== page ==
Reaching new heights: 85 years since opening of Toronto's Commerce Court North
Toronto’s Commerce Court North is seen in this archival photo. (CIBC Archives)
Published Sunday, January 31, 2016 2:21PM EST
The Toronto skyline is dominated by dozens impressive skyscrapers, each with its own story. Sunday marks 85 years since the city skyline as we know it began to take shape.
On Jan. 31, 1931, the headquarters of the Canadian Bank of Commerce, now known as Commerce Court North, opened its doors as the tallest building in the British Commonwealth and Toronto’s first true skyscraper.
Prior to that day, the 28-storey Royal York Hotel, which opened in 1929, stood as the tallest building in the commonwealth.
Commerce Court North, located at Bay and King Streets, is now part of a series of office buildings in downtown Toronto. Today, its historical significance is often forgotten, as other buildings have since surpassed it in height.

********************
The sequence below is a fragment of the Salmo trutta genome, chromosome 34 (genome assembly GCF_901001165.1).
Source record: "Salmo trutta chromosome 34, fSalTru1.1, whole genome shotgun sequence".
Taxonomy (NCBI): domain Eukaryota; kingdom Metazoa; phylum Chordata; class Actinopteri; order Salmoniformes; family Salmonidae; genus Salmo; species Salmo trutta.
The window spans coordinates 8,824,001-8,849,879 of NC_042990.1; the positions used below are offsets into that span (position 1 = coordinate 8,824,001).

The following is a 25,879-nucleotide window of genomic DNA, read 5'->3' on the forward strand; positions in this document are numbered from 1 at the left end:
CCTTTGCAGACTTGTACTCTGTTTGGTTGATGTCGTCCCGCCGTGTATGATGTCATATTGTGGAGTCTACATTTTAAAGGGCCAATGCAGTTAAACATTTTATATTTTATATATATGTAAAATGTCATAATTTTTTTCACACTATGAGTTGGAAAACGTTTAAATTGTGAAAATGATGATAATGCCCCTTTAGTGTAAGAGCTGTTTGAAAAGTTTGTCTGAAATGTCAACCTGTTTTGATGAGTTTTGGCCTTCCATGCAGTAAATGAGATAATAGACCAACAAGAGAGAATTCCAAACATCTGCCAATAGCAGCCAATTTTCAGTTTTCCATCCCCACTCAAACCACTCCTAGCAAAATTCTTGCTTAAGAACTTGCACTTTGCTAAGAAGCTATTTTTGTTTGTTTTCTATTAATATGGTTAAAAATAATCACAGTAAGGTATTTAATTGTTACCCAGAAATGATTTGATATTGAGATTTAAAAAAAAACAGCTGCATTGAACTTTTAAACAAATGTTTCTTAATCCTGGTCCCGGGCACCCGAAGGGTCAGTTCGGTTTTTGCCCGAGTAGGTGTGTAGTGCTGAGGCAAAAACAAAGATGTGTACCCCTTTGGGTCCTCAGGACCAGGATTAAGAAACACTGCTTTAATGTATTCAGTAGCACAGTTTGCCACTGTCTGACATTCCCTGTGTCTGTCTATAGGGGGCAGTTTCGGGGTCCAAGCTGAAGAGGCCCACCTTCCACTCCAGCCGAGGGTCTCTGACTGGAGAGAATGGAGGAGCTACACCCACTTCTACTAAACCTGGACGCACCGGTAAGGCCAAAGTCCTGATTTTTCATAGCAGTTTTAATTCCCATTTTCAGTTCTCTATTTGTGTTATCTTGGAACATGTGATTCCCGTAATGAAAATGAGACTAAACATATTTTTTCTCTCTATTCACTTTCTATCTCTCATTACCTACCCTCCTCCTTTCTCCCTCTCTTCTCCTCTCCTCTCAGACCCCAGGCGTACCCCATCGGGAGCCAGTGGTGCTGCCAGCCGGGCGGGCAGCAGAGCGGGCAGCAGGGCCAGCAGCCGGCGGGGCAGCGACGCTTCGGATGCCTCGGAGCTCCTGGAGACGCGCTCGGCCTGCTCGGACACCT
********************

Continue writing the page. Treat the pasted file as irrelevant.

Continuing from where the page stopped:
The building’s stately, Art Deco design was the creation of Toronto architecture firm Pearson and Darling Architects. American firm York and Sawyer oversaw much of the building’s construction.
Now dwarfed by many of the buildings around it, Commerce Court North would hold onto its designation as the tallest building in the British Empire until 1962, when Montreal’s CIBC Building surpassed it.
Visitors can visit the historic structure as part of Doors Open Toronto, an annual event that gives people access to a variety of architecturally, historically and culturally significant buildings across Toronto.
Photos from CIBC Archives